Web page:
The first version of the first web browser ever — Tim Berners-Lee’s WorldWideWeb — carried with it a date of 12/25/1990. That’s 20 years ago tomorrow.

Most people won’t notice this anniversary, however, because CERN decided to celebrate the 20th anniversary of the WWW last year. Why’d they do that? Well, 1989 is when Berners-Lee first conceived of the WWW and wrote about the idea in a document to his supervisor. 1990, however, is when the web actually went live. Happy 20th birthday, WWW!

I emailed Berners-Lee to ask him about the original release date of WorldWideWeb (a browser only available only for the NeXT platform, by the way), and he responded with the truth behind the Christmas release date:

I wrote the web browser between September and mid-November 1990. I had to stop work because (a) CERN was closed for the Christmas break (around the 13th maybe) and (b) a first child was due Dec 24. So though the software version was wrapped some time well before Christmas. I labeled it version 901225 to be a memorable version number!

So there you have it from the inventor of the Web himself.

In honor of this occasion, I put together a slideshow of “Web Browsers Through the Ages” for PC World. I hope you enjoy it.

Five Years of VC&G

Tuesday, November 2nd, 2010

Vintage Computing and Gaming LogoFive years ago today, I published my first post on Vintage Computing and Gaming.

The funny thing is that when I started this blog in 2005, I had no idea I would still be doing it five years later — or that it would become the nucleus of a career in writing. No idea.

It’s amazing how life can guide you in new and unexpected directions.

So what this anniversary really means that my career as a professional writer is now five years old. I’ve written for a dozen or so web and print publications over the last five years, and I still enjoy every minute of it.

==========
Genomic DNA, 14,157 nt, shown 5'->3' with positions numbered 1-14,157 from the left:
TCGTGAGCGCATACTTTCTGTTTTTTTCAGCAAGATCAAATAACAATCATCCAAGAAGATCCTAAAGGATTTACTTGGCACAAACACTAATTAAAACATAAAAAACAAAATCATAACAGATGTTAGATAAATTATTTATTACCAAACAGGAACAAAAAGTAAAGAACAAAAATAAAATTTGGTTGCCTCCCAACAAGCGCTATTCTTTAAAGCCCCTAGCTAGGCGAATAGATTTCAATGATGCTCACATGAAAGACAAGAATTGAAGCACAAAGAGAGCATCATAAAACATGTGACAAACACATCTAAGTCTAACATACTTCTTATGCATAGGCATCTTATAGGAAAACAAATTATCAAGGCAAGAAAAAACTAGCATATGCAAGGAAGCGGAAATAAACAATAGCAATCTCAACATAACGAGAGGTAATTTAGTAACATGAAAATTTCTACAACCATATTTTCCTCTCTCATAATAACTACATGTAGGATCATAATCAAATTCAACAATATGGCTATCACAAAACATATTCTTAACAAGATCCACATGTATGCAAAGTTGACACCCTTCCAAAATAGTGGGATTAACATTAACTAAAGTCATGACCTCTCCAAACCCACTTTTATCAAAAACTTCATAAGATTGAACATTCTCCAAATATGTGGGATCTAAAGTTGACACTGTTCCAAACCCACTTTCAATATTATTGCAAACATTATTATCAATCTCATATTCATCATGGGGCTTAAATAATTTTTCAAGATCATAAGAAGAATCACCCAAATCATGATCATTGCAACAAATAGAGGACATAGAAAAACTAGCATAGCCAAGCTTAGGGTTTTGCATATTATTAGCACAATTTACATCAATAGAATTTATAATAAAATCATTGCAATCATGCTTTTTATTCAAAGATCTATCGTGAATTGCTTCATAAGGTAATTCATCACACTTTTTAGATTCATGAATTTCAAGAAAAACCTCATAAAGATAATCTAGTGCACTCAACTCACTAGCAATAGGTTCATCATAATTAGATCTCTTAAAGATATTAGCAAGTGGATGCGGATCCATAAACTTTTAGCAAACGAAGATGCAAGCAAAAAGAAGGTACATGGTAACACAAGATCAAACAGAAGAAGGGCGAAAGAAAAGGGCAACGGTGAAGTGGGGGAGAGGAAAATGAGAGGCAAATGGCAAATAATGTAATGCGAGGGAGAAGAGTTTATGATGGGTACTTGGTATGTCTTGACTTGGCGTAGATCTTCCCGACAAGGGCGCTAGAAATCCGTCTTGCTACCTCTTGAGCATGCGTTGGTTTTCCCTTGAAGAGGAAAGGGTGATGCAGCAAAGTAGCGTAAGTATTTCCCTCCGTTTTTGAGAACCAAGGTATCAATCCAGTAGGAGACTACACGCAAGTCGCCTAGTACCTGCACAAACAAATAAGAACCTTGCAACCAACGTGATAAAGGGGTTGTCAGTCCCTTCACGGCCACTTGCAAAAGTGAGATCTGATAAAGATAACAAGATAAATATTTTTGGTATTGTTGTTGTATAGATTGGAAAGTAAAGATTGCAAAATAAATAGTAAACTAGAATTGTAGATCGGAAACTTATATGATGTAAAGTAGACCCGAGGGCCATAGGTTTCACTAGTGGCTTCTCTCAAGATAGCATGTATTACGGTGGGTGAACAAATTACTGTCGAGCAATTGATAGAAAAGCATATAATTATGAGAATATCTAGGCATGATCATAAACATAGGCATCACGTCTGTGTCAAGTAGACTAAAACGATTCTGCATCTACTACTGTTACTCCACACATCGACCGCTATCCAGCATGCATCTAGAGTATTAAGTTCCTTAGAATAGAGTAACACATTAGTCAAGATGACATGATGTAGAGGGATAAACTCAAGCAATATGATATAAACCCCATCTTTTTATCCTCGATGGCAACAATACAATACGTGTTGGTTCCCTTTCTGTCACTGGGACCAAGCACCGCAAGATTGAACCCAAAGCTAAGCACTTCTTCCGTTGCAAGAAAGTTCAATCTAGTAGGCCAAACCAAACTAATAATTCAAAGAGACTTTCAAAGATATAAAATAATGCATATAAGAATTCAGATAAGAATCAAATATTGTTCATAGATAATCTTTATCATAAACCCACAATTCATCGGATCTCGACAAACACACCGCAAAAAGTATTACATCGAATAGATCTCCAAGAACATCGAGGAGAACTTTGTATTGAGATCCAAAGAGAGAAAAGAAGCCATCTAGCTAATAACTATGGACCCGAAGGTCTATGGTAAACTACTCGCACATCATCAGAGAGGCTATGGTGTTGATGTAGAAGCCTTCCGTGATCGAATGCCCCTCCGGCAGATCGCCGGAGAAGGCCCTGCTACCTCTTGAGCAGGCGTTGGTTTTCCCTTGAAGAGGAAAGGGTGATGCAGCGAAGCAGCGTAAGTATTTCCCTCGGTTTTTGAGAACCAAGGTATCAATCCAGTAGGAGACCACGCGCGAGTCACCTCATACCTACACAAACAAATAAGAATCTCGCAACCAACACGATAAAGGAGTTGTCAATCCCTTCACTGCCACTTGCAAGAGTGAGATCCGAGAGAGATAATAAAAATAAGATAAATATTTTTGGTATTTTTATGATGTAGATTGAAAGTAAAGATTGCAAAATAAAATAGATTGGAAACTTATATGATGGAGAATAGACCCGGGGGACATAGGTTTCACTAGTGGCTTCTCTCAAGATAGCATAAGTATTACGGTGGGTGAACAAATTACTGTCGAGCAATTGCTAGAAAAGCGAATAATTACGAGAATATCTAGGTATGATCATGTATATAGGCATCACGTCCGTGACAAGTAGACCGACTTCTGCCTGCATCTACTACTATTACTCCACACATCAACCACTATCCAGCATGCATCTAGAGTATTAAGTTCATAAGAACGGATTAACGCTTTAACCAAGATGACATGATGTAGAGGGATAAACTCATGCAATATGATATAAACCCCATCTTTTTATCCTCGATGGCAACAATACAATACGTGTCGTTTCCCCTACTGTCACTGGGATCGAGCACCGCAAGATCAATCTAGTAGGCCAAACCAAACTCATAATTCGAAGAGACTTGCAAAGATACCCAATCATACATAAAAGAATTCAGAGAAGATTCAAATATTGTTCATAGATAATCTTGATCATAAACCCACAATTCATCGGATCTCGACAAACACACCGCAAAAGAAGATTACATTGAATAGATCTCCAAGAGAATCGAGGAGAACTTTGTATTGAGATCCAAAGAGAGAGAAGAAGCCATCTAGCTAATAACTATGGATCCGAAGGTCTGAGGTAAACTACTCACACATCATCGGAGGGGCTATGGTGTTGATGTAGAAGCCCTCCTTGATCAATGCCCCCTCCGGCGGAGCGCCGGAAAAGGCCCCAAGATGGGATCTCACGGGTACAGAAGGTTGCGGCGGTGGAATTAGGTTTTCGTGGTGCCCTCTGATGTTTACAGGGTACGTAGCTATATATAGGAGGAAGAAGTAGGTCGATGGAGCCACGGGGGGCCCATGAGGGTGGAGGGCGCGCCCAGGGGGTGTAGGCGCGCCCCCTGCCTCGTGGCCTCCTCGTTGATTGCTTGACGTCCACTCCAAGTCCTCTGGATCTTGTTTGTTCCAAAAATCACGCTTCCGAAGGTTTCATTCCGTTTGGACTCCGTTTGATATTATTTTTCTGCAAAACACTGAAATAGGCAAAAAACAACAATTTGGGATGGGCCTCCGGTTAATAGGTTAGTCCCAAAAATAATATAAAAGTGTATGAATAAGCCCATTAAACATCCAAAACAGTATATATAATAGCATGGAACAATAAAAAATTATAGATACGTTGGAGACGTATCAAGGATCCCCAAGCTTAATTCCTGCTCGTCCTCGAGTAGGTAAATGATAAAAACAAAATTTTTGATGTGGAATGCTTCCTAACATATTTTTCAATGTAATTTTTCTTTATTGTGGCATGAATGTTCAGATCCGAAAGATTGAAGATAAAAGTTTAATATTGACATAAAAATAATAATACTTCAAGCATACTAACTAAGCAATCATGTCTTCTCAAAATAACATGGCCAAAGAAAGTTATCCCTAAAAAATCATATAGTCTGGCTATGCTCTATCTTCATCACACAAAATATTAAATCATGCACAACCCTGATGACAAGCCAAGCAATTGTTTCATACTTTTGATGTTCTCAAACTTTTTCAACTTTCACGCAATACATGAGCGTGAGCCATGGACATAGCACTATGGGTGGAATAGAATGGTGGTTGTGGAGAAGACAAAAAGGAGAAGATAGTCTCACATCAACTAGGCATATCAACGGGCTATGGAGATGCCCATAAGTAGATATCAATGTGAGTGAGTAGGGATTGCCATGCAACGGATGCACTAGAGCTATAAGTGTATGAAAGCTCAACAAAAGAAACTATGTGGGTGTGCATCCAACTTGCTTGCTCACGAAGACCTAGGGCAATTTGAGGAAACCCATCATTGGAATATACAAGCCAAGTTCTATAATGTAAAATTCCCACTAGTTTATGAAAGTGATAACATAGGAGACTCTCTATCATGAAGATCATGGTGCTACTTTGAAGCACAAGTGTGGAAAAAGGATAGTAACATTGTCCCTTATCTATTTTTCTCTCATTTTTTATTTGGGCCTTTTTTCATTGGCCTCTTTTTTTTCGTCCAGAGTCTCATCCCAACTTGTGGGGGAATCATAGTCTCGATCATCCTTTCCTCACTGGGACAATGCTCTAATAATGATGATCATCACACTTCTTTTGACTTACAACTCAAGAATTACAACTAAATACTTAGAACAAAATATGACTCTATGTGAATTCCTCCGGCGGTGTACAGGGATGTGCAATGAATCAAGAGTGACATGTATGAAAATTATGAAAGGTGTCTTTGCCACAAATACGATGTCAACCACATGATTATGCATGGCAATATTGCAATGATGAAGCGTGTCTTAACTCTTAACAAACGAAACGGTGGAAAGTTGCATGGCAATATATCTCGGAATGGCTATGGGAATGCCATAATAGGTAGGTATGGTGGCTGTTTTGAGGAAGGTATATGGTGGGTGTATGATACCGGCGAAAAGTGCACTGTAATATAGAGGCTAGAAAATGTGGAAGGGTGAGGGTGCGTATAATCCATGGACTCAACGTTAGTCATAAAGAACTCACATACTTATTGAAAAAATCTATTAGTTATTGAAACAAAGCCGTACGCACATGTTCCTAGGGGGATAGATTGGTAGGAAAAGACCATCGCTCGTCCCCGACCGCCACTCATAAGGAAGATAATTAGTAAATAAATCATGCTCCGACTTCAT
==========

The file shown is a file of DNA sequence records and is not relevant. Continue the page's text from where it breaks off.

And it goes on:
[ Continue reading Five Years of VC&G » ]

A Reminder: Benj is on Twitter

Monday, May 3rd, 2010

I mentioned this last year, but I figure more people are using Twitter now. So if you want to Twitterize together, feel free to folllow @benjedwards. Help me build a massive, influential Twitter army through which I can disseminate my august opinions on technology, vintage computing, and Burt Reynolds. (Or at least help me eclipse 100 followers — that’s right, I said oooone hundred!) With numbers like that, we could organize some crazy flash mobs.

Jason Scott Needs Your Help

Monday, November 9th, 2009

Jason Scott Sabbatical

Jason Scott is a singular fellow. He’s the man behind the BBS Documentary, the upcoming Get Lamp documentary (on text adventure games), and creator of He also spearheaded a recent attempt to archive all of Geocities before Yahoo took it down recently.

This fellow historian, friend of VC&G, and archivist extraordinaire recently lost his long-time job as a system administrator. Like many who have found themselves unemployed recently, the situation inspired a little soul-searching from Scott, who realized his stressful years as a system administrator had worn down his health.

Something important dawned on him: he already spent so much of his spare time and money on his main passion — preserving and documenting computer history — why not try to do that full time?

That’s where the Jason Scott Sabbatical fund at comes in. Scott is seeking donations from people around to globe to fund a 3-4 month sabbatical wherein he can focus on his history and archiving work full time. So far, hundreds of people have chipped in (including myself), but he still needs more donations to push him over top of the hill.

I can honestly say there’s no one else out there like Jason Scott, and we will likely never see another single individual so fiercely (and I mean fiercely) dedicated to preserving the overlooked backwaters and forgotten alleys of our digital history. Scott’s goal is a worthy one, and he does monumentally important work that future historians will thank him for.

Jason Scott -- The Showman

This sabbatical concept via Kickstarter is a somewhat radical idea, I know. Some of you will have doubts about it — for example, if he will spend the money properly. But I don’t fear that outcome: that’s for Jason Scott to sort out, and for his own conscience to live with.

If you contribute a modest amount, you have little to lose. If he blows the cash, so what? But if you contribute and Scott does what he promises to do, I predict that history will have a lot to gain — not only in terms of added, productive years on Jason Scott’s life, but in countless terabytes of priceless historical data that will serve as the foundation of our ancestors’ understanding of the past.

As a historian, I need Jason Scott to continue his work. As a human with a responsibility to the legacy of your species, you need Jason Scott to do his work. Please consider helping him out.